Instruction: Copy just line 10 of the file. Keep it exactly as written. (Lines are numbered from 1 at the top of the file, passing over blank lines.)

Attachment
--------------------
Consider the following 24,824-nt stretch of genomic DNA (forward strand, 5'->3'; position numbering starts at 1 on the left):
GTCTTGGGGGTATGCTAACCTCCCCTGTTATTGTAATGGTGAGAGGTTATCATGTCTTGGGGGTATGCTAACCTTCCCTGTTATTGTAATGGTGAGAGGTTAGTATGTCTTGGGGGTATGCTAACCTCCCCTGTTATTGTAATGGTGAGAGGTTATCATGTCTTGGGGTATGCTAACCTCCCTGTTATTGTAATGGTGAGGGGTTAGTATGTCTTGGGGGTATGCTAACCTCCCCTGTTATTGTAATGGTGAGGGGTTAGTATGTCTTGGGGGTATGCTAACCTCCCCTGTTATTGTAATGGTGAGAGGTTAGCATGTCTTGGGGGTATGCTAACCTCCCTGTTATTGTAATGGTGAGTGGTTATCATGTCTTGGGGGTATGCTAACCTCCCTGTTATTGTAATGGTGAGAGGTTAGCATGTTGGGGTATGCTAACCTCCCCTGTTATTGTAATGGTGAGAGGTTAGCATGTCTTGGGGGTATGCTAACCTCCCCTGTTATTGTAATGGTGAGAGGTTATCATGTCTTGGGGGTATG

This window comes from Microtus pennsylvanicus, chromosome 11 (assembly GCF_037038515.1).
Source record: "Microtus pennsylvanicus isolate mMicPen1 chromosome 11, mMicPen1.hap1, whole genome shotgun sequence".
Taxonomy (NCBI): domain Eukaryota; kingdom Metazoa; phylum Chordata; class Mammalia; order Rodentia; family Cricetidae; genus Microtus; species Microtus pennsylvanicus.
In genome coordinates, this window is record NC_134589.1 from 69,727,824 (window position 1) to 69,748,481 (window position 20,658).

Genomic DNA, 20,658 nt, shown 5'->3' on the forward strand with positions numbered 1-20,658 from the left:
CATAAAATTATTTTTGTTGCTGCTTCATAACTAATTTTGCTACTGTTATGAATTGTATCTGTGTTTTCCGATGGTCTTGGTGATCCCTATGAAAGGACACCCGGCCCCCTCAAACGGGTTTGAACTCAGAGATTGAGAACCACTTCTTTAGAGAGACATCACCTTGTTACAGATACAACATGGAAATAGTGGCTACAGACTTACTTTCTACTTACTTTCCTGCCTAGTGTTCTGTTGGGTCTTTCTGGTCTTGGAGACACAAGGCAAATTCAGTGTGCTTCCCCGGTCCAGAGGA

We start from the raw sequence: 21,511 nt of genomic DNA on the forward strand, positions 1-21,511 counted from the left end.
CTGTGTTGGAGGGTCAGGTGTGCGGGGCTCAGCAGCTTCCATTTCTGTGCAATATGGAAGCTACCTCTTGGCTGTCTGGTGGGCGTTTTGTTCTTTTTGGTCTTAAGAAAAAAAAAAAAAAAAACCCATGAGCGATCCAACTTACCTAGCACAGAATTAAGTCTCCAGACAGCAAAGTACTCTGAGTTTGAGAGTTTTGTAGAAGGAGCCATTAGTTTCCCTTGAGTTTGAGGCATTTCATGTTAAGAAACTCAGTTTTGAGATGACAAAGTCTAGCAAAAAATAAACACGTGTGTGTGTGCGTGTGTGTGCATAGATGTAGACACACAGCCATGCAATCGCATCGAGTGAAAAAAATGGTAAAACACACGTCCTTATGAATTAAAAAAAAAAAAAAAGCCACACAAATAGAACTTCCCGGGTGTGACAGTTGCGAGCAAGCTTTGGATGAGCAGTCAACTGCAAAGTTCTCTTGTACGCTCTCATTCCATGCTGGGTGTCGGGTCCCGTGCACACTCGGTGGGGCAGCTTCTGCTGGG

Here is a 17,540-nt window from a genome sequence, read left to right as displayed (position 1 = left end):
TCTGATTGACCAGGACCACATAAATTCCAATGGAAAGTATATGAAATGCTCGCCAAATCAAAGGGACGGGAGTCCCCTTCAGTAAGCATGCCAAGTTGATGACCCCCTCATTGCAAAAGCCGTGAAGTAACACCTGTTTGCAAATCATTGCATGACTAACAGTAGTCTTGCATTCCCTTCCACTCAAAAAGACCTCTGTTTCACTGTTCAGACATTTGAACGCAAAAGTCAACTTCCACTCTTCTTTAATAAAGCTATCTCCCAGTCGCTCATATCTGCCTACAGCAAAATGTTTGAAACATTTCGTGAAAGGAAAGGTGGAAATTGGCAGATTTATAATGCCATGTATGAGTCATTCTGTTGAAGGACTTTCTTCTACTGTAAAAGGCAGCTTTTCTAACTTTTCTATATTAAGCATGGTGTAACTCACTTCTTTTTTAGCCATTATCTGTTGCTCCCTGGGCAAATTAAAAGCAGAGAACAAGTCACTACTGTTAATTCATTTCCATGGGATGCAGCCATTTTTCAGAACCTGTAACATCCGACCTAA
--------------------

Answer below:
CTGTGTTGGAGGGTCAGGTGTGCGGGGCTCAGCAGCTTCCATTTCTGTGCAATATGGAAGCTACCTCTTGGCTGTCTGGTGGGCGTTTTGTTCTTTTTGGTCTTAAGAAAAAAAAAAAAAAAAACCCATGAGCGATCCAACTTACCTAGCACAGAATTAAGTCTCCAGACAGCAAAGTACTCTGAGTTTGAGAGTTTTGTAGAAGGAGCCATTAGTTTCCCTTGAGTTTGAGGCATTTCATGTTAAGAAACTCAGTTTTGAGATGACAAAGTCTAGCAAAAAATAAACACGTGTGTGTGTGCGTGTGTGTGCATAGATGTAGACACACAGCCATGCAATCGCATCGAGTGAAAAAAATGGTAAAACACACGTCCTTATGAATTAAAAAAAAAAAAAAAGCCACACAAATAGAACTTCCCGGGTGTGACAGTTGCGAGCAAGCTTTGGATGAGCAGTCAACTGCAAAGTTCTCTTGTACGCTCTCATTCCATGCTGGGTGTCGGGTCCCGTGCACACTCGGTGGGGCAGCTTCTGCTGGG